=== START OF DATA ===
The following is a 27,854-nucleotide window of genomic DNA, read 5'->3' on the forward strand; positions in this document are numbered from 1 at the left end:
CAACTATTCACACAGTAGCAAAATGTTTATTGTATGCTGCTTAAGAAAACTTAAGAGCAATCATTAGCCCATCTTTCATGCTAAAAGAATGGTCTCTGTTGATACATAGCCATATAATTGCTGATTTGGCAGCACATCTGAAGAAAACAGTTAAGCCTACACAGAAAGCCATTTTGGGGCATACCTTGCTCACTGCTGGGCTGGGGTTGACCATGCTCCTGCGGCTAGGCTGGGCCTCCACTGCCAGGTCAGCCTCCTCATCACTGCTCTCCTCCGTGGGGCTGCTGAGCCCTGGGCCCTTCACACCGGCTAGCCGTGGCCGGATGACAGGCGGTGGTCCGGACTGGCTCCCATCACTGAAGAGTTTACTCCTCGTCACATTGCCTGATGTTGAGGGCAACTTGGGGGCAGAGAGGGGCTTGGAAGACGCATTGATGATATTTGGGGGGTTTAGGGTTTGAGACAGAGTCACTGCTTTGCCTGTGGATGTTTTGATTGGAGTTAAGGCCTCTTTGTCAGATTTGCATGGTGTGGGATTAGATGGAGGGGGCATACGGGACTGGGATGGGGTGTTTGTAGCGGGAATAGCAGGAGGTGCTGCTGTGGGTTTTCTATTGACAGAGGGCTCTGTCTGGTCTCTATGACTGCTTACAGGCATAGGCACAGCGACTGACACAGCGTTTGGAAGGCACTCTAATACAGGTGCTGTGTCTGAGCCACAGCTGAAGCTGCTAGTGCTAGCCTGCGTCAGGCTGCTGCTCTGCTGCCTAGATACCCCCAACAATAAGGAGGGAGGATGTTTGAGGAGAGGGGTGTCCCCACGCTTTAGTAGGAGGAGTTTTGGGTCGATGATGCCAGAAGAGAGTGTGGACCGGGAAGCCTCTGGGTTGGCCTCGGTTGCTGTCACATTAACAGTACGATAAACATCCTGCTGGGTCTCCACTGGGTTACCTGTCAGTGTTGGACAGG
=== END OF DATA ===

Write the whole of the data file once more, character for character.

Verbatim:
The following is a 27,854-nucleotide window of genomic DNA, read 5'->3' on the forward strand; positions in this document are numbered from 1 at the left end:
CAACTATTCACACAGTAGCAAAATGTTTATTGTATGCTGCTTAAGAAAACTTAAGAGCAATCATTAGCCCATCTTTCATGCTAAAAGAATGGTCTCTGTTGATACATAGCCATATAATTGCTGATTTGGCAGCACATCTGAAGAAAACAGTTAAGCCTACACAGAAAGCCATTTTGGGGCATACCTTGCTCACTGCTGGGCTGGGGTTGACCATGCTCCTGCGGCTAGGCTGGGCCTCCACTGCCAGGTCAGCCTCCTCATCACTGCTCTCCTCCGTGGGGCTGCTGAGCCCTGGGCCCTTCACACCGGCTAGCCGTGGCCGGATGACAGGCGGTGGTCCGGACTGGCTCCCATCACTGAAGAGTTTACTCCTCGTCACATTGCCTGATGTTGAGGGCAACTTGGGGGCAGAGAGGGGCTTGGAAGACGCATTGATGATATTTGGGGGGTTTAGGGTTTGAGACAGAGTCACTGCTTTGCCTGTGGATGTTTTGATTGGAGTTAAGGCCTCTTTGTCAGATTTGCATGGTGTGGGATTAGATGGAGGGGGCATACGGGACTGGGATGGGGTGTTTGTAGCGGGAATAGCAGGAGGTGCTGCTGTGGGTTTTCTATTGACAGAGGGCTCTGTCTGGTCTCTATGACTGCTTACAGGCATAGGCACAGCGACTGACACAGCGTTTGGAAGGCACTCTAATACAGGTGCTGTGTCTGAGCCACAGCTGAAGCTGCTAGTGCTAGCCTGCGTCAGGCTGCTGCTCTGCTGCCTAGATACCCCCAACAATAAGGAGGGAGGATGTTTGAGGAGAGGGGTGTCCCCACGCTTTAGTAGGAGGAGTTTTGGGTCGATGATGCCAGAAGAGAGTGTGGACCGGGAAGCCTCTGGGTTGGCCTCGGTTGCTGTCACATTAACAGTACGATAAACATCCTGCTGGGTCTCCACTGGGTTACCTGTCAGTGTTGGACAGG